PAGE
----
Rajiv Shah: The man Obama wants to revitalize USAID

USAID has been without an administrator since Obama took office. Rajiv Shah could bring innovative thinking to USAID, but he probably will not have the gravitas to make USAID more of a force in Washington.

State Department/AP
This undated photo shows Rajiv Shah. The Obama administration will nominate Shah, a former executive with the Bill and Melinda Gates Foundation to run America's top foreign assistance program.

President Obama is turning to Rajiv Shah, a medical doctor who served on the Bill and Melinda Gates Foundation before joining the Department of Agriculture, to head up the US Agency for International Development.

Mr. Shah's appointment Tuesday, which is subject to Senate confirmation, comes after a 10-month vacancy at the helm of the agency. That vacancy belied comments by Mr. Obama and Secretary of State Hillary Clinton, who have spoken of the growing importance of development in US foreign policy and national security. Both have said they wish to expand the role of the agency, which administers $20 billion in annual assistance.

That figure is set to more than double during the next half-decade as development efforts grow in areas of strategic importance to the US.

But many development experts, while relieved that USAID is finally getting a new chief, caution that Shah must first put the US foreign aid and development house in order. Only then could the agency think of "elevating" its role in US foreign policy.

"USAID is a damaged agency that must take on institutional strengthening as a first order of business," says Thomas Carothers, director of the Democracy and Rule of Law Program at the Carnegie Institute for International Peace in Washington.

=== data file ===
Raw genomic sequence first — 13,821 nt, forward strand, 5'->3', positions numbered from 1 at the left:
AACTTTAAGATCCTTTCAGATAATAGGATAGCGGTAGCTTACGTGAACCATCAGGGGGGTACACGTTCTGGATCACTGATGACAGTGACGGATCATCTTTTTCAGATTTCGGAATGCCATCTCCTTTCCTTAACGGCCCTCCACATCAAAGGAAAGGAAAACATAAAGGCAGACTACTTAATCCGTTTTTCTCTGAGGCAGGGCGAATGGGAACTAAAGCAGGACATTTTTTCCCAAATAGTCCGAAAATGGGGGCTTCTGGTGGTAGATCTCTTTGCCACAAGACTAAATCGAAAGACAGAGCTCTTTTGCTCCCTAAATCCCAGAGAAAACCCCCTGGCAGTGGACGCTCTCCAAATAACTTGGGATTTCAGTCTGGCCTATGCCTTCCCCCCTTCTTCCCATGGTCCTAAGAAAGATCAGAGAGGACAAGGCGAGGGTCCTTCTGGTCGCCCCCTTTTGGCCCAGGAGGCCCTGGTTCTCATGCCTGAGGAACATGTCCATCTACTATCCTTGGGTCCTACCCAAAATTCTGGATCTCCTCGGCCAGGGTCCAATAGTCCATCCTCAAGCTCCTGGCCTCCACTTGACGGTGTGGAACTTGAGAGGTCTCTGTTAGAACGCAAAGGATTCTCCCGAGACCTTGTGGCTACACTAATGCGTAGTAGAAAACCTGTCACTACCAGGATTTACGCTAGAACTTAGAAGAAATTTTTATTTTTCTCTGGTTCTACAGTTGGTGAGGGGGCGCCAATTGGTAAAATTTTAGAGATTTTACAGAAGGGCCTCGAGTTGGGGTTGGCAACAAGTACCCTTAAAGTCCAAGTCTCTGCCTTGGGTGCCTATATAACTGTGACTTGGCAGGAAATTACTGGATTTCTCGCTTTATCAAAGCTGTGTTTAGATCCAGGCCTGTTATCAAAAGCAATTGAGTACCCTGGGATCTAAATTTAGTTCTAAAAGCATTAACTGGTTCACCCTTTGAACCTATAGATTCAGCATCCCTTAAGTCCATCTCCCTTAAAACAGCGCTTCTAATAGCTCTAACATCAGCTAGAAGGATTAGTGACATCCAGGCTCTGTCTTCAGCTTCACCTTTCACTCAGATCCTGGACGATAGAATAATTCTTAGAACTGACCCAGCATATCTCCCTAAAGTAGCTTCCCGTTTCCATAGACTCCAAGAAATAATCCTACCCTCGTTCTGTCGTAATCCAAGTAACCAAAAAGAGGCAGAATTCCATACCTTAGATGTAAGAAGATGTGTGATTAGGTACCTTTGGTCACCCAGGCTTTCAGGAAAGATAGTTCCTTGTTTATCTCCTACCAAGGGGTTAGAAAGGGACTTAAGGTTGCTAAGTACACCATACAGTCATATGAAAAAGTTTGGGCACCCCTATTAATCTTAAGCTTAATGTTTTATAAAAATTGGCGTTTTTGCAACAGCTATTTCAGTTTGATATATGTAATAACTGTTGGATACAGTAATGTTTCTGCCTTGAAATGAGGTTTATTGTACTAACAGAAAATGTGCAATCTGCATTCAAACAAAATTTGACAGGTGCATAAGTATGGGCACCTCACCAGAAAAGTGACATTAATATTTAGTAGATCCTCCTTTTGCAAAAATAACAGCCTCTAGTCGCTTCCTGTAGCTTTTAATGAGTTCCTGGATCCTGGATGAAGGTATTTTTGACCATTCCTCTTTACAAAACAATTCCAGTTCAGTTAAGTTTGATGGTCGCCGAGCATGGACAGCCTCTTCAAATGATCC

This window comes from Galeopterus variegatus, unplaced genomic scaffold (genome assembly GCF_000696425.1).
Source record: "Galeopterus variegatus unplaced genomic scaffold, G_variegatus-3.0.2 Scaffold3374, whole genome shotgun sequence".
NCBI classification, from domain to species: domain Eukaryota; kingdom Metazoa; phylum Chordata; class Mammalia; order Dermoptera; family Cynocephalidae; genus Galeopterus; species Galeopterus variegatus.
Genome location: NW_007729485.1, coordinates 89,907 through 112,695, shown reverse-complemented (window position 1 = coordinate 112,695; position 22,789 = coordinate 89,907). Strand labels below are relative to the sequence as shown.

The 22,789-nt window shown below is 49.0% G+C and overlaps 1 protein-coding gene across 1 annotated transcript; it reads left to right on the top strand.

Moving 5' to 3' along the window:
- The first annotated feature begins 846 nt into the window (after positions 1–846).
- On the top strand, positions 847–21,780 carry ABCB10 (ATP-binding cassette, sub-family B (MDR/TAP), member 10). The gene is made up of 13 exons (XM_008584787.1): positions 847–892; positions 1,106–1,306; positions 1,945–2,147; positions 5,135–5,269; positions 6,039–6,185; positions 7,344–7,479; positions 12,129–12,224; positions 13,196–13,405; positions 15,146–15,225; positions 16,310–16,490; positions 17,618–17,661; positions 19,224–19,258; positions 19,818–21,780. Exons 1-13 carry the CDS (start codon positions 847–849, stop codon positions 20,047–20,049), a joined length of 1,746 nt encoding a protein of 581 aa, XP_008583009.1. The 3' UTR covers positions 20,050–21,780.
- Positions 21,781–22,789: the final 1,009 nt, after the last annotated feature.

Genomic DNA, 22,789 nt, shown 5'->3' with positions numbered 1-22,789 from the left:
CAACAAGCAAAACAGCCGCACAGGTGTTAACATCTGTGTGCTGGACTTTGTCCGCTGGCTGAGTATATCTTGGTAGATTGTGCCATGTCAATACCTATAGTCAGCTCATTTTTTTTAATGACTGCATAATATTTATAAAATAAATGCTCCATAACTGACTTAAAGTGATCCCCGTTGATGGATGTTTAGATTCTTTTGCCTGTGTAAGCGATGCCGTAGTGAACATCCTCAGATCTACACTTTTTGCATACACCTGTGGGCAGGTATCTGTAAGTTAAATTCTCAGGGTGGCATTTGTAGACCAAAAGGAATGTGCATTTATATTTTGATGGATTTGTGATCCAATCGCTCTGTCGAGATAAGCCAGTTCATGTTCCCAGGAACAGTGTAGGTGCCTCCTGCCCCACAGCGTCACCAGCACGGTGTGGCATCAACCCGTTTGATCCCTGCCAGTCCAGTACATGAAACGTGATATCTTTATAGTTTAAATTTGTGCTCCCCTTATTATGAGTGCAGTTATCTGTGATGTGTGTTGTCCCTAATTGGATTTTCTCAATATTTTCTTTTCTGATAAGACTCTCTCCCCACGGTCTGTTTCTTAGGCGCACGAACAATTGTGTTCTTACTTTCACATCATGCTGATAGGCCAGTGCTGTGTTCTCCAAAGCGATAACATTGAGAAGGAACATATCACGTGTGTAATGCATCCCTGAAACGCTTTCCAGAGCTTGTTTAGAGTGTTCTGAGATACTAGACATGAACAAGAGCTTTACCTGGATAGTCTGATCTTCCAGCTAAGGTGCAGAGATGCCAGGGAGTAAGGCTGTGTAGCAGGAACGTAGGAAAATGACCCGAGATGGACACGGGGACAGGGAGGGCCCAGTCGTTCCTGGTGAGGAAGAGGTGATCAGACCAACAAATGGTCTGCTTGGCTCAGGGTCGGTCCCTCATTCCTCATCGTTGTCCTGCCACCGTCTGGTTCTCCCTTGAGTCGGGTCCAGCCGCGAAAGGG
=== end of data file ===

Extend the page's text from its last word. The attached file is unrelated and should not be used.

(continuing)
He notes that USAID lost its policy division when the agency was integrated into the State Department in 2006. "So we have a development agency responsible for billions of dollars a year in foreign aid with no policy division," Mr. Carothers says.

As a result, USAID "needs strong leadership to reassert its role and define its purpose."

USAID's purpose had become increasingly "diffuse" as "the Pentagon and more than 20 other federal agencies increasingly engaged in development activities," said Raymond Offenheiser, president of the international organization Oxfam, in a statement.

Given the growing nexus between foreign aid and national security in the post-9/11 era, some development experts have called for the USAID chief to be elevated to cabinet status or to a seat on the National Security Council.

Secretary Clinton said in a statement that Shah will "bring an impressive record of accomplishment and a deep understanding of what works in development" to USAID – attributes she said would "advance the president's agenda and ... elevate and integrate development in our foreign policy."

But his appointment does not suggest that either Obama or Secretary Clinton intend to "upgrade" the status of the USAID chief, Mr. Carothers says. Shah is in his 30s, and his first federal appointment was to the post of undersecretary for research, education, and economics at the Department of Agriculture. This suggests Shah might bring "interesting ideas" to his new post, Carothers says, "but does not have the gravitas to suggest the president intends to upgrade USAID to a cabinet-level agency."

The growing correlation between development and national-security interests places a burden on Shah to resist having USAID deployed solely for political or strategic purposes, says Carothers. "We're a big enough nation to promote poverty reduction and things like global health and prosperity as desirable in their own right."

See also:

Afghanistan's 'civilian surge' fizzles

Development: What Afghanistan can learn from the Taliban


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